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    Before 1868, Seventh-day Adventists had confined their efforts to the northeastern portion of the United States. In the late fifties, a Mrs. Morehouse accepted the truth in Missouri, and with her family made the five-month trip by ox-team to settle near Pendleton, Oregon. She was the first Seventh-day Adventist west of the Rockies. To Battle Creek she sent frequent appeals for a laborer. Her requests were answered in the Review, “Be patient. Laborers may come sometime, but not yet.”MML 68.1

    In the spring of 1859, Merritt G. Kellogg, half-brother of Dr. J. H. Kellogg, left Michigan with a company of gold seekers. After a five-month trip, he landed in San Francisco, and received employment as a carpenter at good wages. About 1864, J. W. Cronkite, a shoemaker, left Michigan for San Francisco via the isthmus, thinking to support himself by his trade, and by circulation of tracts do some missionary work. These few souls had Sabbath meetings in the home of B. G. St. John, a Baptist friend on Minna St. Anxious to see the message proclaimed publicly, this company raised $133 in gold, and sent it to Battle Creek accompanied by an earnest request for a minister.MML 68.2

    During the winter of 1867-68, the Lord gave me a number of dreams about laboring in California. I dreamed of taking a ship in New York and riding down to the Isthmus, then taking another ship to California and there holding tent meetings. In my dreams that winter I suppose I took that trip via the Isthmus at least twenty times. About the same time, the mind of D. T. Bourdeau was exercised in a similar manner. He was so certain he would be sent to a distant field that he sold all his household goods and came to Battle Creek with his wife to attend the General Conference in May.MML 68.3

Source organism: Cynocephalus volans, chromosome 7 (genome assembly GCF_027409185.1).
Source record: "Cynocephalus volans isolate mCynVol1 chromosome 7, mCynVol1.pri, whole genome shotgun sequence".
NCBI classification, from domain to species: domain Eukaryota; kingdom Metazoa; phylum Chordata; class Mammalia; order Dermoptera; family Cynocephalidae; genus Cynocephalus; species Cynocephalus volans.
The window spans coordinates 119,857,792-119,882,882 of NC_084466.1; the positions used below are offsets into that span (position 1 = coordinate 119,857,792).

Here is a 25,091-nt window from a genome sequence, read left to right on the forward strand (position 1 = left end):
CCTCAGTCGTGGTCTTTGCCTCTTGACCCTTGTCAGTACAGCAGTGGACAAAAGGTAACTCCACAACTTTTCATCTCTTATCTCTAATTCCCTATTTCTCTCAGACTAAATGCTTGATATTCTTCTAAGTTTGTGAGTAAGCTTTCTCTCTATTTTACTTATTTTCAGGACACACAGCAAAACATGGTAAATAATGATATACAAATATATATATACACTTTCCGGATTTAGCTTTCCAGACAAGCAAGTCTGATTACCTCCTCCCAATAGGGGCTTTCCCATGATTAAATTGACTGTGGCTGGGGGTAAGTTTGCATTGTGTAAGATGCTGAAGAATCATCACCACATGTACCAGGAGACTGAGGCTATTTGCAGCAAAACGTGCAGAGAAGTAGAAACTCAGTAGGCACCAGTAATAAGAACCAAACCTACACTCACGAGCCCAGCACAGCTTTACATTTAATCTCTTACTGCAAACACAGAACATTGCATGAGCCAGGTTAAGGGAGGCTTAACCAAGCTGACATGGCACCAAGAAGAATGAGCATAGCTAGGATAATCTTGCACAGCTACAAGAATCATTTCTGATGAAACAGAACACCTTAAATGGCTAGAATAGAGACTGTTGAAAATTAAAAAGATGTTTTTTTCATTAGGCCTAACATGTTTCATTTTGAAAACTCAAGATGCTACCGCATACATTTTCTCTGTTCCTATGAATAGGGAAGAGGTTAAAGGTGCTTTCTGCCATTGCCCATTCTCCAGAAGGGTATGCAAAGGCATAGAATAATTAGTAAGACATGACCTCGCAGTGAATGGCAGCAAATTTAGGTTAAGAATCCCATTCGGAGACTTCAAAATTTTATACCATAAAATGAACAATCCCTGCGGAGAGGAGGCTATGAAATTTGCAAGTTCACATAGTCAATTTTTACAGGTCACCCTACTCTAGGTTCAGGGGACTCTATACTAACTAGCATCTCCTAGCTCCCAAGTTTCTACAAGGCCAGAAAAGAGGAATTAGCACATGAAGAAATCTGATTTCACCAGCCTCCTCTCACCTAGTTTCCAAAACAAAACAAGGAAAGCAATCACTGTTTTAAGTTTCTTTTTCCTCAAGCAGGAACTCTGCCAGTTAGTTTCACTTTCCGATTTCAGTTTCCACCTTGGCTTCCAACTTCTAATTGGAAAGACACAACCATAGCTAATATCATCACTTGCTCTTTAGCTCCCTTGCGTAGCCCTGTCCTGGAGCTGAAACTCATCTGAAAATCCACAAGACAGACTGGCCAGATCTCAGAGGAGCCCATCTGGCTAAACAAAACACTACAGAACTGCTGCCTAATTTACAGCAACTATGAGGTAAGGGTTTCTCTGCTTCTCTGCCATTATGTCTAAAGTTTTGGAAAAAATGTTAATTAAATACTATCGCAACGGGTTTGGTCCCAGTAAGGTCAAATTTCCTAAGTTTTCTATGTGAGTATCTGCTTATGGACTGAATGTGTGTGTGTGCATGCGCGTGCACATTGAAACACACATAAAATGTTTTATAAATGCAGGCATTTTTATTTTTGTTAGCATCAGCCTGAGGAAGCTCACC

Most of the meetings during the latter part of the conference were for the ministers. When it came to the distribution of labor, calls were made from Wisconsin, and several other states. Then finally, M. G. Kellogg made a very strong plea for someone to go to California. The people were amazed for California then seemed so far off, almost out of the world. Elder White requested the ministers to earnestly seek the Lord for guidance as to which field to occupy. When the report was called for on May 18, all the ministers responded except Elder Bourdeau and me. Elder White then asked, “Has anyone had any impressions of duty about California?” Then I arose and for the first time stated my impressions and dreams about California.MML 68.4

    Elder White then remarked, “When the Lord sent forth His servants, He sent them two by two. Is there another whose mind has been led to that field?” Then Elder Bourdeau arose and stated his feelings, and that he had come to the meeting with his companion and all his remaining earthly possessions, ready to go where the conference might direct. Elder White then said, “Will Brethren Bourdeau and Loughborough pray over this together and separately until the day the Review goes to press, that they may be sure of the mind of the Lord in this matter.” We most earnestly sought the Lord, and on the morning of May 31, Elder White asked, “Brethren, what is the decision?” Our united reply was, “California or nothing.” He at once penned the statement for the Review calling for $1,000 to secure a tent and send us to California.MML 69.1